• A helmet. Helmets are not required by law in the District, but are a strong common-sense safety measure despite what the law says.

  • Backpack/messenger bag. There are many reasonably priced backpacks and bags designed specifically for bike commuting. Ensure you have compartmentalized space for your various essentials, such as a change of clothes, a laptop/tablet, and a lunch bag.

  • A rear fender (either fixed or removable). Fenders are a lifesaver when riding on wet pavement. They're cheap, and will prevent the need to change and/or wash your clothes after riding.
It's easy to overcome lots of the barriers to riding a bike. Being aware of the risks/discomforts, and doing everything you can do mitigate them, is an important step to adopting riding a bike into your life in a sustainable fashion.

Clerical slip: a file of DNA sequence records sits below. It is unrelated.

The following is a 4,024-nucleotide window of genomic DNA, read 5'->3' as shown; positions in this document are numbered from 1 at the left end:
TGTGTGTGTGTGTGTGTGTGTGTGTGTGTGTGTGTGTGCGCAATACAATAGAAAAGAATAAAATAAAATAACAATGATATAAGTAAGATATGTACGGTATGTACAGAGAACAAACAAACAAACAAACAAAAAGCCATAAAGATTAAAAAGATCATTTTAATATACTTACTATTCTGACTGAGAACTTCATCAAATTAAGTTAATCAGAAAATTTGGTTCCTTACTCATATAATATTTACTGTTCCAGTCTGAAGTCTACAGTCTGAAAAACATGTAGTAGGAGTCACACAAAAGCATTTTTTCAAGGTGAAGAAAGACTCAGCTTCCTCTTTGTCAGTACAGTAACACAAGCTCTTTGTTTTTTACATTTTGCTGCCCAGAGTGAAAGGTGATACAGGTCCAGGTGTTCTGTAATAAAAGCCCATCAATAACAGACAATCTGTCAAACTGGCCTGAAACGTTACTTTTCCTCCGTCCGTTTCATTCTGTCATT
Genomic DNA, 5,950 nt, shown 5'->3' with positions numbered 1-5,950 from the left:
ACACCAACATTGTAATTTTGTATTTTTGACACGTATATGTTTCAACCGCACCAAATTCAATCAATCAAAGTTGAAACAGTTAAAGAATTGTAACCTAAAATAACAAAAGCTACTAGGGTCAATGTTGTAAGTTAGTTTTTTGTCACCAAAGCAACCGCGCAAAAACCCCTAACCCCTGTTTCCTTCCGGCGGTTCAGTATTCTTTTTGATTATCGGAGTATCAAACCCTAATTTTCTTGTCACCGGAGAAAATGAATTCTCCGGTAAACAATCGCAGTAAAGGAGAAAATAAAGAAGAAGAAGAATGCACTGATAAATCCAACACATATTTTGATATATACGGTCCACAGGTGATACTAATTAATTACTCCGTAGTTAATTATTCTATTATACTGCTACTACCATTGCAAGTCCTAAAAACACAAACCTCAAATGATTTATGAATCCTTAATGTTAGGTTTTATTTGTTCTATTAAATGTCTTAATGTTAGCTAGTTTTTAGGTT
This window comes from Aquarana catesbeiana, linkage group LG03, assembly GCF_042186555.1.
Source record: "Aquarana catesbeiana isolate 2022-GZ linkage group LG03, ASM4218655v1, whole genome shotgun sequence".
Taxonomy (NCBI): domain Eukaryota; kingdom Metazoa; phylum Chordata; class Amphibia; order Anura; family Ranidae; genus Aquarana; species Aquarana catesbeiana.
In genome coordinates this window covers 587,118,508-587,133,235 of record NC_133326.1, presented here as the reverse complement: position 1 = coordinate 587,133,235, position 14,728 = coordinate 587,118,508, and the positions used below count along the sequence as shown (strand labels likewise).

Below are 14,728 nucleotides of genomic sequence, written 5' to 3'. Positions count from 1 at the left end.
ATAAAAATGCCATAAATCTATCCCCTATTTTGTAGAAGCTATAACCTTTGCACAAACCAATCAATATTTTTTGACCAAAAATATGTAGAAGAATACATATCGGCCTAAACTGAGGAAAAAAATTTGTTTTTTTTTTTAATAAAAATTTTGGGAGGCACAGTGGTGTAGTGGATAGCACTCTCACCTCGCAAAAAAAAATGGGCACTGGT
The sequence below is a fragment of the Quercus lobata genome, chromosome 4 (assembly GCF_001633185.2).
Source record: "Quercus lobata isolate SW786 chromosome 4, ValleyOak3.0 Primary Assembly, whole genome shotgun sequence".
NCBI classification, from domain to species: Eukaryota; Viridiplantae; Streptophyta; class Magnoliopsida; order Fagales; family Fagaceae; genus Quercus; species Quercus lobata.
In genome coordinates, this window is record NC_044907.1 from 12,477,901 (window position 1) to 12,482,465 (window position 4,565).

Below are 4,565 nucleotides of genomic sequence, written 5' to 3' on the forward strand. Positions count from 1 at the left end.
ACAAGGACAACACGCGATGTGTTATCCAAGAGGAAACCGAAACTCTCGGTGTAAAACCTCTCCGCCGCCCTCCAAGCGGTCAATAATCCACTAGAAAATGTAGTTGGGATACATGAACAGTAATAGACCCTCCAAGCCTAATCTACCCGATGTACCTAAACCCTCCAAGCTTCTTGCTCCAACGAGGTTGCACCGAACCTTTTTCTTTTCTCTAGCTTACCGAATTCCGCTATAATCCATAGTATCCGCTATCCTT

Biking in the District is both accessible and enjoyable, and with a critical mass of bikes on the road, it is only going to get better.

Bicycling


New ramps make it easier to bike by the White House

When people biking along the 15th Street protected bikeway reached the White House, they used to have to choose between the sidewalk and a tight squeeze at a security gate. As of this Monday, there's a route just for bikes.


Image by the author.

There are now ramps on both sides of a curb at the entrance to Lafayette Square, making it easy to ride through the area without dismounting. There are also signs indicating that the space is for bikes.

Before the new ramps, the protected bikeway on 15th Street disconnected when it reached the square and the White House grounds.


Image from Google Maps.